New endocrinologist arrives at Dubbo Base Hospital

THE planned, approved and funded redevelopment of Dubbo Base Hospital has proven a bonus for a specialist who heard about the city and its need of her skills on the medical grapevine.

Endocrinologist Dr Amy Wagstaff, 31, started work as a staff specialist of Dubbo Base Hospital this month after two renal physicians in the city reached out to her through a mutual colleague.

The lure of a job that delivered a lifestyle change and the chance to "feel like you are making some impact on the general health of the community" enticed the Sydneysider to leave the NSW capital behind.

Her recruitment flies in the face of a shortage "everywhere" of endocrinologists, whose patient lists can be dominated by sufferers of diabetes.

The Western NSW Local Health District understands that Dr Wagstaff is Dubbo Base Hospital's first permanent endocrinologist.

Her move to Dubbo with solicitor husband in tow has been welcomed on high.

At the public forum of the state government's Community Cabinet in Dubbo on Monday, NSW Health Minister Jillian Skinner made mention of Dr Wagstaff's arrival and permanency.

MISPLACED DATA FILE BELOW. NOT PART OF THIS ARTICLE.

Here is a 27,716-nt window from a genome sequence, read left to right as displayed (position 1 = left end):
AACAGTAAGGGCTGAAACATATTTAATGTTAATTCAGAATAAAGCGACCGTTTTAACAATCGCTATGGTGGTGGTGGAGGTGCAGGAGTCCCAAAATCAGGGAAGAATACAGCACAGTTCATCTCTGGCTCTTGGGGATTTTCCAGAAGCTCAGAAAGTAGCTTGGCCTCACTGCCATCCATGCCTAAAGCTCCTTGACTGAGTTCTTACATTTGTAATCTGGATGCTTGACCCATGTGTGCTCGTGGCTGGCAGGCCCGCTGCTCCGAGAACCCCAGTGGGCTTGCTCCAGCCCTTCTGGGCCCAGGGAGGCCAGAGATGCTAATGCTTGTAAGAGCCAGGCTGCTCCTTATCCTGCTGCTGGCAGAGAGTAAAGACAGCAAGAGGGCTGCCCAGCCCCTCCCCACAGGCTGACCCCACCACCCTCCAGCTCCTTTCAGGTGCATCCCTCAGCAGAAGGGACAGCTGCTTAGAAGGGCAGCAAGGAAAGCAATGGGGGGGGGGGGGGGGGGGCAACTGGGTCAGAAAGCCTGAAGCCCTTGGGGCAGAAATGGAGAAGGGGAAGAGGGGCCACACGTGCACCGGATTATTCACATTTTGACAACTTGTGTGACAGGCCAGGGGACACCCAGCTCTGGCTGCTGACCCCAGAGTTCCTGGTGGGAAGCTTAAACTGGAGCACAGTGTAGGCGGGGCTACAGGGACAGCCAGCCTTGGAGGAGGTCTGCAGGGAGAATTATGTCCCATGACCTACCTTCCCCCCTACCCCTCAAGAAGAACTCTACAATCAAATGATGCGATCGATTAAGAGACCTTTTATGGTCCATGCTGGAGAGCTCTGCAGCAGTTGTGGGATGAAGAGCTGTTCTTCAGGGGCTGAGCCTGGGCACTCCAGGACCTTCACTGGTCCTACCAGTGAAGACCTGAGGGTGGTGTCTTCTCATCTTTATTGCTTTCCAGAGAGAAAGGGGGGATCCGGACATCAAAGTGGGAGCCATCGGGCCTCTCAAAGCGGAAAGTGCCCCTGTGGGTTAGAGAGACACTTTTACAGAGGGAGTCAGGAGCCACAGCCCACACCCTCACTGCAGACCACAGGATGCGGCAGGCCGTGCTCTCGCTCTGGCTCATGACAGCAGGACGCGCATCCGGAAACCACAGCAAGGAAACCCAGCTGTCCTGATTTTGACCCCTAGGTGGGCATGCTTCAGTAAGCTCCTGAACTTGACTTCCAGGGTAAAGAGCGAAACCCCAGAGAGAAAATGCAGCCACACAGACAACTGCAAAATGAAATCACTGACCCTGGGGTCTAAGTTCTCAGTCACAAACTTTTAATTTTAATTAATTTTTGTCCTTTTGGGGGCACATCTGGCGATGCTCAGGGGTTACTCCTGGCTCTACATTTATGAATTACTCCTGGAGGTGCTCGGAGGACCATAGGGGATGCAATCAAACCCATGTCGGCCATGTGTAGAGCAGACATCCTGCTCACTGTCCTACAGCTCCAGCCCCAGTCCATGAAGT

She said the government's investment in the stage one and two redevelopment had lifted morale at the hospital.

From the Dubbo Base Hospital Specialist Medical Centre at 77 Myall Street, Dr Wagstaff said she learned of the redevelopment when visiting Dubbo in December.

"It all looks pretty good for the future of Dubbo," she said.

The new Dubbo resident is already reaping the rewards of going where no endocrinologist has permanently gone before.

She's found affordable homes and more free time, in part because of less time on the road.

"We were travelling an hour each way just to get to work," Dr Wagstaff said.

"It was just wearing us down".

What the specialist didn't expect was an abundance of "friendly and genuine" people.

"You go for a walk around town and people say hello. That's just really nice," Dr Wagstaff said.

In return she wants to "provide a good service" for patients of whom she expects 80 per cent will have diabetes.

"I'm looking forward to it," she said.

Endocrinologists are concerned with the glands and hormones of the body and related disorders.

On her way to Dubbo, Dr Wagstaff completed six years of university and eight years of specialist training, including a fellowship in 2012 at Westmead Hospital focused on diabetes.

Dubbo is reported to be visited once a month by three endocrinologists, one of them working with the hospital and the other two with private practices.

Stage one and two redevelopment of Dubbo Base Hospital is costing almost $80 million. Construction starts mid-year with completion due end of 2014.

Tablet - Narrow
Tablet - Wide